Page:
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New Program Helps Menopausal Women Thrive

By Senior News Editor
Reviewed by John M. Grohol, Psy.D. on February 14, 2014

New Program Helps Menopausal Women ThriveAn innovative new prevention program demonstrates that short-term health education intervention can help women better manage the physiological and psychological challenges associated with menopause.

Experts say the brief, five-visit insurance-reimbursed program helps a woman beat middle-aged spread, lowers her disease risks, and reduces episodes of hot flashes.

The program is detailed in an article just published online in Menopause, the journal of The North American Menopause Society.

Everyone knows that making lifestyle changes is a difficult task. Programs that have successfully helped women lose weight and reduce their other heart disease risks have been long and intensive — and they work as long as the program goes on.

Most primary care providers, be it an ob/gyn or a family medicine physician, do not have the time to spend on developing a plan to aid health behavioral intervention. And, even if they did, many plans will not reimburse the provider for the consultations.

The new pilot program, called WAIPointes (WAI stands for “who am I”), totaled five visits that all were reimbursed by insurance.

Researchers found that the intervention kept the participants engaged in achieving their health goals by showing them that they could reduce their menopause symptoms, in addition to their long-term disease risks, with healthy lifestyle changes.

The 83 women who completed the six-month program ranged from 35 to 55 years old, and most were in perimenopause or menopause.

At an orientation, the women learned about menopause and the health risks that come with it and were told they have the opportunity to get their personal health risks assessed if they joined the program.

At the first visit, they answered questionnaires and got assessments of body weight and fat and menopause status, and went home with a pedometer and a health diary, educational materials and goal-setting worksheets to develop their personal health goals.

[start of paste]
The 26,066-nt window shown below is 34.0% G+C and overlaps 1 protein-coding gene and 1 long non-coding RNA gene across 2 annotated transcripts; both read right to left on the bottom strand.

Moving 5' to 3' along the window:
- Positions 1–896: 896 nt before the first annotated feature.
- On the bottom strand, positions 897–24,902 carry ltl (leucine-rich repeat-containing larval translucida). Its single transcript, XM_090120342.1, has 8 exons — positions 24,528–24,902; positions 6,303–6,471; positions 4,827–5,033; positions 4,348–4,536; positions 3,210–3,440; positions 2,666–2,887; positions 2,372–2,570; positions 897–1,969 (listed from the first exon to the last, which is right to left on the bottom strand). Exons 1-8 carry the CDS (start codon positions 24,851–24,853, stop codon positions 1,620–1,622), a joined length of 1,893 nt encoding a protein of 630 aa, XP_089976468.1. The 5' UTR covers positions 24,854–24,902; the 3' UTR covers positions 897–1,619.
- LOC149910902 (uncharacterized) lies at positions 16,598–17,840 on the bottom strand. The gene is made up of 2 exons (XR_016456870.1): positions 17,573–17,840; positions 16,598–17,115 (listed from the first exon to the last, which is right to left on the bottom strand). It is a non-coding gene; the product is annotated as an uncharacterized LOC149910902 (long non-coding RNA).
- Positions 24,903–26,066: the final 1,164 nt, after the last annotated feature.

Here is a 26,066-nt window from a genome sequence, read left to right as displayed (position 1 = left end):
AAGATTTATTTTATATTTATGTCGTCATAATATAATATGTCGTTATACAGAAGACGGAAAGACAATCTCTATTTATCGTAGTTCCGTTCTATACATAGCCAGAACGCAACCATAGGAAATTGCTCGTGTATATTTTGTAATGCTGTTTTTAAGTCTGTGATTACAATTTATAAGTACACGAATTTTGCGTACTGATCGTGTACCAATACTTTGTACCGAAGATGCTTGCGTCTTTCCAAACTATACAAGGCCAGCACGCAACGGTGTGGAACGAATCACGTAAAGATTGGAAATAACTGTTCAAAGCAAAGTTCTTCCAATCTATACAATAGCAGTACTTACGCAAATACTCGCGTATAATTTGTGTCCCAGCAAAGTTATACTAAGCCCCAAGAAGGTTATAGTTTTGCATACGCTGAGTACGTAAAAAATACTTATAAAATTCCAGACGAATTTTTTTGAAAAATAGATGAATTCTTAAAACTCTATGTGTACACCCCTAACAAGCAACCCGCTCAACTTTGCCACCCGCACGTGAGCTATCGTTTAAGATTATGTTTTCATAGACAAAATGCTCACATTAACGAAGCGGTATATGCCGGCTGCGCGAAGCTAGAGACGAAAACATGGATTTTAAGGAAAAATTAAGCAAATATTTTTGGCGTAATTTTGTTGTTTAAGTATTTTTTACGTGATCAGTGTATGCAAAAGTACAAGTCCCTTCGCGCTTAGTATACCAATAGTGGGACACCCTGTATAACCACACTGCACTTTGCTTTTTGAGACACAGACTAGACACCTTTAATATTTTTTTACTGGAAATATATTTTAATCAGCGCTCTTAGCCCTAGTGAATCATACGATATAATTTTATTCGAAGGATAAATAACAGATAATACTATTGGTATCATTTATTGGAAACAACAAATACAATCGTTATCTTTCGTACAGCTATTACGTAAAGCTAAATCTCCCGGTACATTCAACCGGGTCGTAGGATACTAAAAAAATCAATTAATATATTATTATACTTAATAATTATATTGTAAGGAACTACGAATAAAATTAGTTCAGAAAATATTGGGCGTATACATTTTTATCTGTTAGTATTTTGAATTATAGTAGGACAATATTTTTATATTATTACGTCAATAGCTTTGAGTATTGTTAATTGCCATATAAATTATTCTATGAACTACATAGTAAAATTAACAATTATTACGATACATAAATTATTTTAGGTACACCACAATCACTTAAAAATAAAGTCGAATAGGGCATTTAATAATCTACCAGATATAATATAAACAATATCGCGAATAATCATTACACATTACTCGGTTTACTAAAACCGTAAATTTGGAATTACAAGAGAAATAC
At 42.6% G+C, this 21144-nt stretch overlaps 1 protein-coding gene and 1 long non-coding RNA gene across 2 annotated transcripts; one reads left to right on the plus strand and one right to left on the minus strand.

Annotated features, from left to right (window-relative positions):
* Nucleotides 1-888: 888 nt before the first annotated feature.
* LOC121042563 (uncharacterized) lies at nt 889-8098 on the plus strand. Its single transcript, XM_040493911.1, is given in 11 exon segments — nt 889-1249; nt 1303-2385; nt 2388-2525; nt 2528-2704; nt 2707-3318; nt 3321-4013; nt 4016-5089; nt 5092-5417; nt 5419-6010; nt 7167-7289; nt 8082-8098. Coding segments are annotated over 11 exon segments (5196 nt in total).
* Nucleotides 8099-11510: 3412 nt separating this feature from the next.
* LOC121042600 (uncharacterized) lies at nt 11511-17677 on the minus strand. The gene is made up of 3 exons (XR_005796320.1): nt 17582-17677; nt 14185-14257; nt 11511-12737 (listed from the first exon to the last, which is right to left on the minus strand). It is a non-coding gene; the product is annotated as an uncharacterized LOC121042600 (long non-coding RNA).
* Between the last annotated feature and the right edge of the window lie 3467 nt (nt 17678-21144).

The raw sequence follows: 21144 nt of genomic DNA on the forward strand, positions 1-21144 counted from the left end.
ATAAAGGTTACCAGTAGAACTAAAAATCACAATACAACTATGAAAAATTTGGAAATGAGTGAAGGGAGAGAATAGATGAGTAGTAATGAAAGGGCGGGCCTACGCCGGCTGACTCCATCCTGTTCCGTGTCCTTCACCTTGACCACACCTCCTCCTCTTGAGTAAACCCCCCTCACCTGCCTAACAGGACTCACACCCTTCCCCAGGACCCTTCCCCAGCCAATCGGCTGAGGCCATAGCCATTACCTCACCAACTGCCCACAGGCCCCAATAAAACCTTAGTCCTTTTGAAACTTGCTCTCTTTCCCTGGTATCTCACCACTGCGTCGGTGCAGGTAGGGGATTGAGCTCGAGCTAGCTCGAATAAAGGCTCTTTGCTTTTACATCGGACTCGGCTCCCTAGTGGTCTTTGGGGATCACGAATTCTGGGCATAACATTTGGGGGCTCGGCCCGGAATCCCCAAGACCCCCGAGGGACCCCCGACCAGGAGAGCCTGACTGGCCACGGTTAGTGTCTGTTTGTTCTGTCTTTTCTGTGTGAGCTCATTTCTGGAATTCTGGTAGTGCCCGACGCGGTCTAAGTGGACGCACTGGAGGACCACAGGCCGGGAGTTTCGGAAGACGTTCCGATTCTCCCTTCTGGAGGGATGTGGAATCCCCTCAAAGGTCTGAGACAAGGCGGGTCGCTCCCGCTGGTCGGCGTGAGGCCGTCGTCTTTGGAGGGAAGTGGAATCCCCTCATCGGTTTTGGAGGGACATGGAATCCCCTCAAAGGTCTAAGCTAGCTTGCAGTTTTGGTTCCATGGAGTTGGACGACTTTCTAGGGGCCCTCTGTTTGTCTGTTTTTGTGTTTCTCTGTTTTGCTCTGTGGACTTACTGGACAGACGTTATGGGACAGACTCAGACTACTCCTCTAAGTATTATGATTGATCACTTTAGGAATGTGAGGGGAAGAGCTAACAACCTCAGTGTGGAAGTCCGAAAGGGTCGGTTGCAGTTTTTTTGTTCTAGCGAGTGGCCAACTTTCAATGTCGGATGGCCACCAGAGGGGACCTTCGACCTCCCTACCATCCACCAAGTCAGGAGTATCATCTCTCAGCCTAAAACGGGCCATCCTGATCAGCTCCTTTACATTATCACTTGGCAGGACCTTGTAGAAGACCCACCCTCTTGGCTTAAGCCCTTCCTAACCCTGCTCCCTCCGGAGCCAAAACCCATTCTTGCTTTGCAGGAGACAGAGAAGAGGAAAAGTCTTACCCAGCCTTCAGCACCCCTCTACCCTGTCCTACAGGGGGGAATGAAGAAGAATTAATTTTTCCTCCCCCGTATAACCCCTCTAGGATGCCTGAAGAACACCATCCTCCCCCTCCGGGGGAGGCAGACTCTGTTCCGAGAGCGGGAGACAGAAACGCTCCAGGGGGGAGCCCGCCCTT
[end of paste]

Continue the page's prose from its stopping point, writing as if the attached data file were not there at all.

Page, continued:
From the second to the fifth visit, each woman had health assessments including waist measurement, blood pressure, menopause symptoms, mammograms, and bone density tests if needed, and blood tests to look for inflammation, high cholesterol, and diabetes.

Once a woman had her goals set, she discussed with the health care providers how to reach those goals, what obstacles stood in the way, and how to overcome them.

If distressing menopause symptoms were obstacles, the providers offered the women treatment options, such as lifestyle modifications or medications, to overcome them.

“Empowerment through education is a cornerstone of our intervention,” wrote the authors.

Subsequent surveys of the participants and ongoing health assessments show that approach is effective.

Researchers found that by the end of the program, the women understood their health risks better, and they had already made significant progress toward achieving their health goals.

Participants trimmed their waistlines by an average of an inch and a half and lowered their diastolic blood pressure by two points.

What’s more, their hot flashes and other menopause symptoms, such as energy, libido, mood, and vaginal dryness, had all improved significantly.

And each woman had a “life action plan,” with personalized recommendations, to continue working toward their health goals.

Source: The North American Menopause Society

 
Healthcare worker taking a woman’s blood pressure photo by shutterstock.

 

APA Reference
Nauert, R. (2014). New Program Helps Menopausal Women Thrive. Psych Central. Retrieved on December 18, 2014, from http://psychcentral.com/news/2014/02/14/new-program-helps-menopausal-women-thrive/65876.html